This old mill has been converted into a shopping center.

Preplanning Building Hazards



Editor`s note: For further reference, consult Building Construction for the Fire Service, Third Edition (BCFS3). Page numbers, where applicable, are included after the caption.

This old mill has been converted into a shopping center.

The floors are sprinklered, but for some reason the wooden stairways are not. A malicious arsonist, such as a disgruntled employee or customer, might choose to start a fire in the stairway. Such stairways should be sprinklered. Sprinklers required for life safety should be complete and fully functioning when the building is occupied. (BCFS3, 584)

Sprinklers alone are not enough to ensure life safety where people sleep. Toxic gases from a smoldering fire can reach lethal levels before the sprinkler operates. Smoke detectors are also necessary.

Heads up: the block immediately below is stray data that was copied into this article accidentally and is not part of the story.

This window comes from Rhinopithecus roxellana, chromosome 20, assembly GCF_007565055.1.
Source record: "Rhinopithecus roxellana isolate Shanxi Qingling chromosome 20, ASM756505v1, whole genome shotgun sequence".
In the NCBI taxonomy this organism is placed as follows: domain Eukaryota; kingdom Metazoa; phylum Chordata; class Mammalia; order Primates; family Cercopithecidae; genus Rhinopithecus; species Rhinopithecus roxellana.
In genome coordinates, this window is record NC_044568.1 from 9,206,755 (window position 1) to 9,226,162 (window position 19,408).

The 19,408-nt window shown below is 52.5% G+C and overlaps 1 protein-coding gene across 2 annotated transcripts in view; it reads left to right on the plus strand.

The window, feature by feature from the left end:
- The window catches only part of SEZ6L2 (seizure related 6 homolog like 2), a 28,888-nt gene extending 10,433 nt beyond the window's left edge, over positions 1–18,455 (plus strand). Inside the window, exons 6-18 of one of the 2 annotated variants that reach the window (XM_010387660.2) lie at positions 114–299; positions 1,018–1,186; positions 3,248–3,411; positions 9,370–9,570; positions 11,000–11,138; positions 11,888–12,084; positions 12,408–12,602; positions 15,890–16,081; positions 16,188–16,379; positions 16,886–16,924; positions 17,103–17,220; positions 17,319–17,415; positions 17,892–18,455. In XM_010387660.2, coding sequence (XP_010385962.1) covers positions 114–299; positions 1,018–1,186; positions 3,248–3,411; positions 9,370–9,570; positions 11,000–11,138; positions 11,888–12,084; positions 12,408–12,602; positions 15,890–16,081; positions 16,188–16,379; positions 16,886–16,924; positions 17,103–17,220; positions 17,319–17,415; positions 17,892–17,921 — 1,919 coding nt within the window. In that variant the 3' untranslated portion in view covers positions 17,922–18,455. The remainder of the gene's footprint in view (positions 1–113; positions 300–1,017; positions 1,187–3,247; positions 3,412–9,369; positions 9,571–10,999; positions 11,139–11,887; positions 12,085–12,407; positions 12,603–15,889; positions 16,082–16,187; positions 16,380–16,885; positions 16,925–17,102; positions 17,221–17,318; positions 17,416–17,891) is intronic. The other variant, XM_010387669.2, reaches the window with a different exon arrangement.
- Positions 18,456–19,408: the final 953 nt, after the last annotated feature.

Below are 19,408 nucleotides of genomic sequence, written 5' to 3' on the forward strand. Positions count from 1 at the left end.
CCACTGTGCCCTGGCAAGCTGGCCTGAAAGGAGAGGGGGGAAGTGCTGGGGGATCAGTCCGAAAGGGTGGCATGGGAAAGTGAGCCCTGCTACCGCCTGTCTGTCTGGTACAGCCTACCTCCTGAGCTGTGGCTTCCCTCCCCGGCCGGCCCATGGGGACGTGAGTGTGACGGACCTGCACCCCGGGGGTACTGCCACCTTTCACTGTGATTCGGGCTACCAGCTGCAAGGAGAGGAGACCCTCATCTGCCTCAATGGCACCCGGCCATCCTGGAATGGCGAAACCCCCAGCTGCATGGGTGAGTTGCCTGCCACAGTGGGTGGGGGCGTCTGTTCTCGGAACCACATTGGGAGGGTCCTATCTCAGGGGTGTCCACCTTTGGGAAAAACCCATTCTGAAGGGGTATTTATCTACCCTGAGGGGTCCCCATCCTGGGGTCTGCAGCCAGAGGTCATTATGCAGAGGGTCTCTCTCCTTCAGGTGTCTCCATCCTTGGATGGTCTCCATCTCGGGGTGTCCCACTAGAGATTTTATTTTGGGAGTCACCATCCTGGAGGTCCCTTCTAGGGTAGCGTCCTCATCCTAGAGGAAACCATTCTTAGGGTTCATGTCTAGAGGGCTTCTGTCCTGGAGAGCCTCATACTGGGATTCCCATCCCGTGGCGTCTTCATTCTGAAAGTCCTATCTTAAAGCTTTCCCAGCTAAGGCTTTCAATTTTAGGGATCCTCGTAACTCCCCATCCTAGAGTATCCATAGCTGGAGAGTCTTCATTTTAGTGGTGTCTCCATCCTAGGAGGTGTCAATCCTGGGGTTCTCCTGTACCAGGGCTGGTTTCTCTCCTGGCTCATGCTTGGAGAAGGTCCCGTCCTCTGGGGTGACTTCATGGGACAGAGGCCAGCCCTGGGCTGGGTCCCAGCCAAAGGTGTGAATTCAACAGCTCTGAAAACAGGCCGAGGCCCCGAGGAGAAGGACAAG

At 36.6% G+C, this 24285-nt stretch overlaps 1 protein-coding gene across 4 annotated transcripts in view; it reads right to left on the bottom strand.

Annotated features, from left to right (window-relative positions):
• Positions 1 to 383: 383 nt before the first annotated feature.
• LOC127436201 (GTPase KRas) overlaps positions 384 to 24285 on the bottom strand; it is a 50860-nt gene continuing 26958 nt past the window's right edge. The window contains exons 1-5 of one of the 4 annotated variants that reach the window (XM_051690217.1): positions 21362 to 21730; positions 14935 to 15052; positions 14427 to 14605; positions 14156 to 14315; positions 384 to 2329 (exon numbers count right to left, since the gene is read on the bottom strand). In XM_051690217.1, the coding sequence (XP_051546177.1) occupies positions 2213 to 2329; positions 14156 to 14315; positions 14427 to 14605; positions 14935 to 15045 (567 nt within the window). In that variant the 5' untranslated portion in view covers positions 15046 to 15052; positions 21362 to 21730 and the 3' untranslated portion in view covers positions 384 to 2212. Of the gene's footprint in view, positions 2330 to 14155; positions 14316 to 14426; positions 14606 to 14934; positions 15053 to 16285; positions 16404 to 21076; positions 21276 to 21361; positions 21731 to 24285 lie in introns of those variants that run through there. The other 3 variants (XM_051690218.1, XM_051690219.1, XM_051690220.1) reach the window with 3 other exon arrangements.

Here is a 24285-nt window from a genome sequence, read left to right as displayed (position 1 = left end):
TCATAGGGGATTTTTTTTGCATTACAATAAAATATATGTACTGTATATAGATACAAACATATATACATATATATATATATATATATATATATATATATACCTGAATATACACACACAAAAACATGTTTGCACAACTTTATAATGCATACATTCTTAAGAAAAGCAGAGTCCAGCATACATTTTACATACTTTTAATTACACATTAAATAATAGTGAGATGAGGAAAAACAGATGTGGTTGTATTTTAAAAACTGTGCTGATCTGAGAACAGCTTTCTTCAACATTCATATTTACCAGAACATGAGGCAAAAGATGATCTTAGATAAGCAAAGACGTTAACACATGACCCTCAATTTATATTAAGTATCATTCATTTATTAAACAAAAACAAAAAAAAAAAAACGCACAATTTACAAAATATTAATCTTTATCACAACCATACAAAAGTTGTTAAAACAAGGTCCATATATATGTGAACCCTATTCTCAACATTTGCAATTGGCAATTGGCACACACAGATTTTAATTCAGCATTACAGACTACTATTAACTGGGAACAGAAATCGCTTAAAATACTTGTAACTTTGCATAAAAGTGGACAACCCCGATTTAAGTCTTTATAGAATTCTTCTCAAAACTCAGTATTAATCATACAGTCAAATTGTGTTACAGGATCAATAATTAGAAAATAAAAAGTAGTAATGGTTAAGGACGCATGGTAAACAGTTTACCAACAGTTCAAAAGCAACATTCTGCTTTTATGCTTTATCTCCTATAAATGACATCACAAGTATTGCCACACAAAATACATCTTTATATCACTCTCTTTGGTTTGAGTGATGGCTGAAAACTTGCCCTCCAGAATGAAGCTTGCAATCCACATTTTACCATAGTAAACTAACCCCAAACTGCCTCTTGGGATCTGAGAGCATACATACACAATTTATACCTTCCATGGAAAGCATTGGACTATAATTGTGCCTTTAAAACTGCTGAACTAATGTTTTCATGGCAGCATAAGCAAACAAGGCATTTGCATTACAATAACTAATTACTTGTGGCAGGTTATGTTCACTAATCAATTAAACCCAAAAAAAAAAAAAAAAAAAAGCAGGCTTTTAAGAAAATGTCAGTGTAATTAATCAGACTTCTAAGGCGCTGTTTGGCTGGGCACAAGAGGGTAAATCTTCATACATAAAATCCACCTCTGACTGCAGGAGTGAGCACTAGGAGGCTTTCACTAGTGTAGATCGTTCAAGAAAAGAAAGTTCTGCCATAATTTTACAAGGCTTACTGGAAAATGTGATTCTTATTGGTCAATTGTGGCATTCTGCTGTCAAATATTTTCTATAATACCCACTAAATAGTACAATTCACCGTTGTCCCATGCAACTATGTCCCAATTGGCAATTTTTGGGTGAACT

Be very cautious in buildings being renovated. Boston`s 1972 Vendome Collapse killed nine firefighters and left eight widows, a fiancé who never married, and 23 fatherless children. Bricks dumped on this wooden floor have stressed it to within a hair`s breadth of failure. Don`t you be the straw that breaks the camel`s back. Many renovations are underfinanced, and the chief concern is cosmetic. (BCFS3, 151)

In a windstorm, avoid masonry walls under construction and braced in this manner. The planks are the wrong shape for the compressive load delivered down the planks by the wind hitting the wall. One builder described them as “snapping like matchsticks.” In addition, heavy rains will liquefy the soil, and the pins driv-en into the ground will move. Recently, I have seen round steel tubular braces, the proper shape, being used. (BCFS3, 62)

FRANCIS L. BRANNIGAN, SFPE (Fellow), the recipient of Fire Engineering`s first Lifetime Achievement Award, has devoted more than half of his 57-year career to the safety of firefighters in building fires. He is well known for his lectures and videotapes and as the author of Building Construction for the Fire Service, Third Edition, published by the National Fire Protection Association. Brannigan is an editorial advisory board member of Fire Engineering.

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